The Proposed Transaction involves an offer by Lodgian to repurchase Warrants from Plan Participants, as called for by the Department of Labor's prohibited transaction exemption, at the request of any eligible Plan participant, and the cancellation of those Warrants, in exchange for a cash payment by Lodgian. It is Lodgian's opinion that the Proposed Transaction is not a tender offer. For the reasons discussed below, we believe that the provisions of the SEC's tender offer rules discussed in this letter do not apply to the Proposed Transaction.
The term "tender offer" is not defined in either Rule 13e-4 or the 1934 Act. In Wellman v. Dickinson, 475 F. Supp. 783 (S.D.N.Y. 1979), aff'd 682 F.2d 355 (2d Cir. 1982), cert. denied, 460 U.S. 1069 (1983), the court listed seven elements suggested by the Staff as being characteristic of a "tender offer":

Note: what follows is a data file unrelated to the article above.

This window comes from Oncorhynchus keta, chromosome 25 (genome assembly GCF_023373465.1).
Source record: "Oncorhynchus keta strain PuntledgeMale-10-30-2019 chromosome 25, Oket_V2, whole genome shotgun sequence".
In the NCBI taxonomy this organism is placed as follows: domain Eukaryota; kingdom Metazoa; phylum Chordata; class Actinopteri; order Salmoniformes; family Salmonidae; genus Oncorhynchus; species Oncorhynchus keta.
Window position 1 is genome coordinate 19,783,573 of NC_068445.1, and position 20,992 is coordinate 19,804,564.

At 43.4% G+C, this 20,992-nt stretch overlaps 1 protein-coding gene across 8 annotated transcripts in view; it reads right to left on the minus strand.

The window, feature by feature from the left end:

(1) Active and widespread solicitation of public security holders;
(2) Solicitation for a substantial percentage of the outstanding securities;
(3) An offer to purchase made at a premium over the prevailing market price;
(4) An offer containing terms which are firm, rather than negotiable;
(5) Consummation of the offer being contingent on the tender of a fixed minimum number of shares, often subject to a fixed maximum number of shares to be purchased;
(6) An offer being open only for a limited time period; and
(7) Offerees being subjected to pressure to sell.
The application of these factors to the Proposed Transaction is discussed below.